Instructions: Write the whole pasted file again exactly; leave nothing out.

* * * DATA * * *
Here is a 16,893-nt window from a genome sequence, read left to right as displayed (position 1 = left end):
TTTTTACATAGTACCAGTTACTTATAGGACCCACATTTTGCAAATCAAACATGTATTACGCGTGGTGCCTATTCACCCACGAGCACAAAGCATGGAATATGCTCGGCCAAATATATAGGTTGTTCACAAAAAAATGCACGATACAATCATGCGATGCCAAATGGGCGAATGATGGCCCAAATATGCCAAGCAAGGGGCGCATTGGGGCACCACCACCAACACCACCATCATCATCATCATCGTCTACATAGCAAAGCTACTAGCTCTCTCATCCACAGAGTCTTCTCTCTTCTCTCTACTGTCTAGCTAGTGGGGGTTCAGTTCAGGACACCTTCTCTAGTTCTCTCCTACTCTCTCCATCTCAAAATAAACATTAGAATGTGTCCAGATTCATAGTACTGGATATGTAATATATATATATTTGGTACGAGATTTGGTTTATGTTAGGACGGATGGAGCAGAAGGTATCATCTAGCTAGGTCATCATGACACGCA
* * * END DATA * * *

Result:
Here is a 16,893-nt window from a genome sequence, read left to right as displayed (position 1 = left end):
TTTTTACATAGTACCAGTTACTTATAGGACCCACATTTTGCAAATCAAACATGTATTACGCGTGGTGCCTATTCACCCACGAGCACAAAGCATGGAATATGCTCGGCCAAATATATAGGTTGTTCACAAAAAAATGCACGATACAATCATGCGATGCCAAATGGGCGAATGATGGCCCAAATATGCCAAGCAAGGGGCGCATTGGGGCACCACCACCAACACCACCATCATCATCATCATCGTCTACATAGCAAAGCTACTAGCTCTCTCATCCACAGAGTCTTCTCTCTTCTCTCTACTGTCTAGCTAGTGGGGGTTCAGTTCAGGACACCTTCTCTAGTTCTCTCCTACTCTCTCCATCTCAAAATAAACATTAGAATGTGTCCAGATTCATAGTACTGGATATGTAATATATATATATTTGGTACGAGATTTGGTTTATGTTAGGACGGATGGAGCAGAAGGTATCATCTAGCTAGGTCATCATGACACGCA